PORT ROYAL'S EARLY DAYS
In December 1654, Oliver Cromwell, Lord Protector of England, sent an invasion force under the commands of Admiral Penn and General Venables to capture Hispaniola. The Spanish were forewarned of the attack and soundly defeated the English forces attempting to capture the city of Santo Domingo. Failing miserably and fearing to return to England empty handed, Penn and Venables sailed south to Jamaica, and in May 1655, captured the poorly defended island with relatively little resistance. In short, Jamaica became a consolation prize to appease Cromwell.
Construction of Passage Fort, also known as Fort Cromwell, began in a matter of weeks following the conquest. Situated at the tip of the sand spit separating Kingston Harbor from the Caribbean, the fort could control all access to the harbor through the narrow entrance. A small community, known as The Point or Point Cagway, consisting of mariners, merchants, craftsmen, and prostitutes, built up around the fort (Pawson and Buisseret 1975:7). After the restoration of Charles II and the monarchy in England in 1660, The Point was renamed Port Royal, and the fort, was renamed Fort Charles (Taylor 1965:131; Pawson and Buisseret 1975:9).
Although Port Royal was designed to serve as a defensive fortification, guarding the entrance to the harbor, it assumed much greater importance. As a result of its location within a well-protected harbor, its flat topography, and deep water close to shore, large ships could easily be serviced, loaded, and unloaded. Ships' captains, merchants, and craftsmen established themselves in Port Royal to take advantage of of the trading and outfitting opportunities. As Jamaica's economy grew and changed between 1655 and 1692, Port Royal grew faster than any town founded by the English in the New World, and it became the most economically important English port in the Americas.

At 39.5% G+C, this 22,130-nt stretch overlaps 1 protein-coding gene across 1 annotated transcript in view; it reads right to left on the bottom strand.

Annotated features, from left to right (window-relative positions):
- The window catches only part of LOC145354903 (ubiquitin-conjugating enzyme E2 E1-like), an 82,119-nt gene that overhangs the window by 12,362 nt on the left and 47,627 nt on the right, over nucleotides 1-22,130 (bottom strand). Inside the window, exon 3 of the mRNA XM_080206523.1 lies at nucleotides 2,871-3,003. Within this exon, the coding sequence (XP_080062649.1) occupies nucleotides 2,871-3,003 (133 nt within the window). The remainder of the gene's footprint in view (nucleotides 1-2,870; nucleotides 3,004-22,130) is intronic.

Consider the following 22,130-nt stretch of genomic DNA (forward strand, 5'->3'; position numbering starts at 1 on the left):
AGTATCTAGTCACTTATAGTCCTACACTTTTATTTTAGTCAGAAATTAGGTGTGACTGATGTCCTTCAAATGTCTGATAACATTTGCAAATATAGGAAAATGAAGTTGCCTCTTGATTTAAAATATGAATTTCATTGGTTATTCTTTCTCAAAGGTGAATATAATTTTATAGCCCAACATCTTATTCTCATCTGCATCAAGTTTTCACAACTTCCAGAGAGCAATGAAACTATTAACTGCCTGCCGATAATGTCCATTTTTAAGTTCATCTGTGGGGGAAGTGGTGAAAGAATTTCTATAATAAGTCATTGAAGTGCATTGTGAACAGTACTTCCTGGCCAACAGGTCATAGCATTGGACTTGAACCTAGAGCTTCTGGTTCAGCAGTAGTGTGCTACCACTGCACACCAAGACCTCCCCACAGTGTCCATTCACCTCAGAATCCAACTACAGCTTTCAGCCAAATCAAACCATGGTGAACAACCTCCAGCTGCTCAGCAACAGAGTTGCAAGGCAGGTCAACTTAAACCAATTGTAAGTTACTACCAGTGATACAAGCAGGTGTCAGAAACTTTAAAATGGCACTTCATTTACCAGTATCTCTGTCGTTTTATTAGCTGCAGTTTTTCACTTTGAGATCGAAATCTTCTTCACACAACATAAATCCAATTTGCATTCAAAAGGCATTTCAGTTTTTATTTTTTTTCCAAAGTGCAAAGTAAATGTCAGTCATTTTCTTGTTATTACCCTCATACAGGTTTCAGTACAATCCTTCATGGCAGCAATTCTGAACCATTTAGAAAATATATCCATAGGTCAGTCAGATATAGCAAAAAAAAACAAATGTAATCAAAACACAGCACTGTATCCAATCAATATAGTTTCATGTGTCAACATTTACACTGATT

ON JUNE 7, 1692, after winding up his morning prayer service, Dr. Emmanuel Heath, the Anglican rector in Port Royal, left St. Paul's Church and walked to a nearby tavern. There he met his friend John White, who was president of the island's Council, and the two men got to chatting. Soon goblets of wormwood wine were brought out and White lit his customary pipe of tobacco. Before it was outed and the wine drunk, the floor suddenly began to rumble and shake. "Lord, Sir," the Rev. Heath asked his friend, "what's this?" (Gragg, 2000).
Following the earthquake, Port Royal underwent a dramatic revival only to fall again when it was ravaged by fire in 1703. A total of 16 hurricanes between 1712 and 1951 have consistently slashed Jamaica, as have an additional six earthquakes between 1770 and 1956 (Cox 1984:Appendix B). Following a severe storm, a hurricane, and two earthquakes in 1722, Port Royal as it once was disappeared for the last time.
PORT ROYAL TODAYAs one walks along the narrow streets of the poor fishing village of Port Royal today, it is hard to imagine that it once was the largest and most economically important English settlement in the Americas. It is now an isolated place at the end of a long sand spit. It has a population of ca. 1800 people, who view themselves as 'Port Royalists,' rather than as simply Jamaican.
Considerable work has been conducted on the section of Port Royal that remains submerged below the water of Kingston Harbor (see Link 1960; Marx 1973; Hamilton 1984, 1985, 1986, 1988). For various reasons, these data have not been used by archaeologists working on contemporaneous 17th-century English colonial sites in North America. Much can be learned from Port Royal, for the underwater excavations have resulted in remarkable parallels and even more interesting contrasts with contemporaneous English colonists in North America.
Port Royal Plaza
For further information on the history of Port Royal, check the following links: